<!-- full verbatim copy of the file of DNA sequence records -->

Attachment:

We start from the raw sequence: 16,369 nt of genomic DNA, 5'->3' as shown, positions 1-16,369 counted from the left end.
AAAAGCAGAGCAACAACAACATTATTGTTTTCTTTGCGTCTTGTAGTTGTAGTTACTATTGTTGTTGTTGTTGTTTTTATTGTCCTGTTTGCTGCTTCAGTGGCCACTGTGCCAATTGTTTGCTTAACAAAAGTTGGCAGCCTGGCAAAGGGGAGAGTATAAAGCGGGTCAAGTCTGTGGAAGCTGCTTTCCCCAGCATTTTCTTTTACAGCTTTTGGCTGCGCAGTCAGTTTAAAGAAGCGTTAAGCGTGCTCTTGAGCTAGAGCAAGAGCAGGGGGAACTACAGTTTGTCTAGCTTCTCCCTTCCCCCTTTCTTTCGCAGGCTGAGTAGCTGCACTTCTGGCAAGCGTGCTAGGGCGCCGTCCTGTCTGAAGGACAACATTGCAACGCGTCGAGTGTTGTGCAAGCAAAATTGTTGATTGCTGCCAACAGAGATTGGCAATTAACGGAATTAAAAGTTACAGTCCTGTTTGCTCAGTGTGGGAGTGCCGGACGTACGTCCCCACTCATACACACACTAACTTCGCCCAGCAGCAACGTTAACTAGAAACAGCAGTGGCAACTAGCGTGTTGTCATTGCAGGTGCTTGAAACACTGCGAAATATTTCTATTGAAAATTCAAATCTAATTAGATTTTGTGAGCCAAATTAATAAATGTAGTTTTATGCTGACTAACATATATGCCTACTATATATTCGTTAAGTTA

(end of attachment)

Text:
We start from the raw sequence: 16,369 nt of genomic DNA, 5'->3' as shown, positions 1-16,369 counted from the left end.
AAAAGCAGAGCAACAACAACATTATTGTTTTCTTTGCGTCTTGTAGTTGTAGTTACTATTGTTGTTGTTGTTGTTTTTATTGTCCTGTTTGCTGCTTCAGTGGCCACTGTGCCAATTGTTTGCTTAACAAAAGTTGGCAGCCTGGCAAAGGGGAGAGTATAAAGCGGGTCAAGTCTGTGGAAGCTGCTTTCCCCAGCATTTTCTTTTACAGCTTTTGGCTGCGCAGTCAGTTTAAAGAAGCGTTAAGCGTGCTCTTGAGCTAGAGCAAGAGCAGGGGGAACTACAGTTTGTCTAGCTTCTCCCTTCCCCCTTTCTTTCGCAGGCTGAGTAGCTGCACTTCTGGCAAGCGTGCTAGGGCGCCGTCCTGTCTGAAGGACAACATTGCAACGCGTCGAGTGTTGTGCAAGCAAAATTGTTGATTGCTGCCAACAGAGATTGGCAATTAACGGAATTAAAAGTTACAGTCCTGTTTGCTCAGTGTGGGAGTGCCGGACGTACGTCCCCACTCATACACACACTAACTTCGCCCAGCAGCAACGTTAACTAGAAACAGCAGTGGCAACTAGCGTGTTGTCATTGCAGGTGCTTGAAACACTGCGAAATATTTCTATTGAAAATTCAAATCTAATTAGATTTTGTGAGCCAAATTAATAAATGTAGTTTTATGCTGACTAACATATATGCCTACTATATATTCGTTAAGTTA